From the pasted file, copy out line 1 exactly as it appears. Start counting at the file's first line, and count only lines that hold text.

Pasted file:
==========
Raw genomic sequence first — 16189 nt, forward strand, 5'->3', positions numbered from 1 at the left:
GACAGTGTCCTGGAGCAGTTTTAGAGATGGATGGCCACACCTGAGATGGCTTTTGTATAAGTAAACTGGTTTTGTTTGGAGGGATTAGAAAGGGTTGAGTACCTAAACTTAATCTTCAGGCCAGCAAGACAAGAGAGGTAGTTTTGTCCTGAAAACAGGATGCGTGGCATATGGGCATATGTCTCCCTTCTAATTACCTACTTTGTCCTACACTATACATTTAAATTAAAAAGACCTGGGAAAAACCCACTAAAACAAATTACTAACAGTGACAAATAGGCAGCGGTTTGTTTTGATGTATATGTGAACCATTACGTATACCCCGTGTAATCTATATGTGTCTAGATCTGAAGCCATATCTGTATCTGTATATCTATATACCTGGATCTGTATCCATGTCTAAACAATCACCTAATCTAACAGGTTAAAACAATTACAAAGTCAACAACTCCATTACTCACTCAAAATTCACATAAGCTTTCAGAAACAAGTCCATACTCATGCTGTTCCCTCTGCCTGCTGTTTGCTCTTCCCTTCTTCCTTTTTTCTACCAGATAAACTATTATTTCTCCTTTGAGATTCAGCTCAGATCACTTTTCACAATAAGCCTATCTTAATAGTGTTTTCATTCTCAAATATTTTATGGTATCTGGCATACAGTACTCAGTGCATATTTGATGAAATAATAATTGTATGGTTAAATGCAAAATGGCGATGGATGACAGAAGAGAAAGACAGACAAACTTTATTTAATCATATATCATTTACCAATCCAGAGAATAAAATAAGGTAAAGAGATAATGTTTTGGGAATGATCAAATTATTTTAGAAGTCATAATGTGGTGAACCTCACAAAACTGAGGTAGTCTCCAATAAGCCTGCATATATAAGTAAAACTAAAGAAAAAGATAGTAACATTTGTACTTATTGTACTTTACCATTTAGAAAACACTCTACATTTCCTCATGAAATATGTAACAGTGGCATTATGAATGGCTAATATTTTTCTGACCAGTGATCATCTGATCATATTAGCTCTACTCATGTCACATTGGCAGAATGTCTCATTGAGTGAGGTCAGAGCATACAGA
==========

Raw genomic sequence first — 16189 nt, forward strand, 5'->3', positions numbered from 1 at the left: